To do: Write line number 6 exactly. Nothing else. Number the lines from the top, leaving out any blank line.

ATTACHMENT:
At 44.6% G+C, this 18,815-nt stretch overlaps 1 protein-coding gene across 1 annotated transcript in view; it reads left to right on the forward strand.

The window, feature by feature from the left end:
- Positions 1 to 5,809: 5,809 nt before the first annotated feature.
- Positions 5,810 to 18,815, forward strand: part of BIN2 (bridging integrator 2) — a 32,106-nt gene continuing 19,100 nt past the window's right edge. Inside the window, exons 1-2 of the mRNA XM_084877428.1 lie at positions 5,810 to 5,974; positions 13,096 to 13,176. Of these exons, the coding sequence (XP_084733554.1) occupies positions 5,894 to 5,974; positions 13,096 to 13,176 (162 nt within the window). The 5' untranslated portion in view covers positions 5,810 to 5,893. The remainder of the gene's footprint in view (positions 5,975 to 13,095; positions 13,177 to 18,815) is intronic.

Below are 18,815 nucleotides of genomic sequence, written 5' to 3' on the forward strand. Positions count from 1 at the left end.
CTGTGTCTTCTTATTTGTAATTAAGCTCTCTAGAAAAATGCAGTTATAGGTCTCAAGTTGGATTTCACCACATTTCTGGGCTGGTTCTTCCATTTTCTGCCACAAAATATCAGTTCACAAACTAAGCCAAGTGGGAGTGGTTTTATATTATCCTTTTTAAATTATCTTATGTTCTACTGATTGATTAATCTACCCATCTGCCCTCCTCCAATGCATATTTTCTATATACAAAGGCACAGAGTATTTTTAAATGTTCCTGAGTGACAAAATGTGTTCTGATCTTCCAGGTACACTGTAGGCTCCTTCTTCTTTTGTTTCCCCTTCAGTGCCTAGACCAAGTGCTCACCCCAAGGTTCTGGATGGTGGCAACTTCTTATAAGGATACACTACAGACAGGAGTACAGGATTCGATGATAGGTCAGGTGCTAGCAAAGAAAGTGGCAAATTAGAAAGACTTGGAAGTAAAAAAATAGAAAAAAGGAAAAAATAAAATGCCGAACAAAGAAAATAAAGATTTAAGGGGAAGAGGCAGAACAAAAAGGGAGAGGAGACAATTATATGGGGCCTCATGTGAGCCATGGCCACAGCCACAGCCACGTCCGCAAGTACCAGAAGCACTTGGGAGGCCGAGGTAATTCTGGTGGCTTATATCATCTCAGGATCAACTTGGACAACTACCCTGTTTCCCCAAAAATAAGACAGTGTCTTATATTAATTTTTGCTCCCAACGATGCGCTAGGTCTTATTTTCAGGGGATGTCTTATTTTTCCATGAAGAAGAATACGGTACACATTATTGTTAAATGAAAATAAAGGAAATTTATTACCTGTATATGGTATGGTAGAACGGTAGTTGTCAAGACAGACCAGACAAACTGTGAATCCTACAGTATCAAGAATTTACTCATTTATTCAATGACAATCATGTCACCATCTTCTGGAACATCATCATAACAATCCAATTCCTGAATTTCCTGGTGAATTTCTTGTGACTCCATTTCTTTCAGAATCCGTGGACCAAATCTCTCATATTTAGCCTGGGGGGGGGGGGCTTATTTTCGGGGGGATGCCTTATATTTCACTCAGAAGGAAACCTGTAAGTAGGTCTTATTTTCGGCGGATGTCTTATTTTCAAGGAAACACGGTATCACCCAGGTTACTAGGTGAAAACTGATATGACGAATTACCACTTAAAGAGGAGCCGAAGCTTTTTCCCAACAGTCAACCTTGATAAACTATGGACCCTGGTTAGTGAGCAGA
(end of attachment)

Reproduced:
CTGTGTCTTCTTATTTGTAATTAAGCTCTCTAGAAAAATGCAGTTATAGGTCTCAAGTTGGATTTCACCACATTTCTGGGCTGGTTCTTCCATTTTCTGCCACAAAATATCAGTTCACAAACTAAGCCAAGTGGGAGTGGTTTTATATTATCCTTTTTAAATTATCTTATGTTCTACTGATTGATTAATCTACCCATCTGCCCTCCTCCAATGCATATTTTCTATATACAAAGGCACAGAGTATTTTTAAATGTTCCTGAGTGACAAAATGTGTTCTGATCTTCCAGGTACACTGTAGGCTCCTTCTTCTTTTGTTTCCCCTTCAGTGCCTAGACCAAGTGCTCACCCCAAGGTTCTGGATGGTGGCAACTTCTTATAAGGATACACTACAGACAGGAGTACAGGATTCGATGATAGGTCAGGTGCTAGCAAAGAAAGTGGCAAATTAGAAAGACTTGGAAGTAAAAAAATAGAAAAAAGGAAAAAATAAAATGCCGAACAAAGAAAATAAAGATTTAAGGGGAAGAGGCAGAACAAAAAGGGAGAGGAGACAATTATATGGGGCCTCATGTGAGCCATGGCCACAGCCACAGCCACGTCCGCAAGTACCAGAAGCACTTGGGAGGCCGAGGTAATTCTGGTGGCTTATATCATCTCAGGATCAACTTGGACAACTACCCTGTTTCCCCAAAAATAAGACAGTGTCTTATATTAATTTTTGCTCCCAACGATGCGCTAGGTCTTATTTTCAGGGGATGTCTTATTTTTCCATGAAGAAGAATACGGTACACATTATTGTTAAATGAAAATAAAGGAAATTTATTACCTGTATATGGTATGGTAGAACGGTAGTTGTCAAGACAGACCAGACAAACTGTGAATCCTACAGTATCAAGAATTTACTCATTTATTCAATGACAATCATGTCACCATCTTCTGGAACATCATCATAACAATCCAATTCCTGAATTTCCTGGTGAATTTCTTGTGACTCCATTTCTTTCAGAATCCGTGGACCAAATCTCTCATATTTAGCCTGGGGGGGGGGGGCTTATTTTCGGGGGGATGCCTTATATTTCACTCAGAAGGAAACCTGTAAGTAGGTCTTATTTTCGGCGGATGTCTTATTTTCAAGGAAACACGGTATCACCCAGGTTACTAGGTGAAAACTGATATGACGAATTACCACTTAAAGAGGAGCCGAAGCTTTTTCCCAACAGTCAACCTTGATAAACTATGGACCCTGGTTAGTGAGCAGA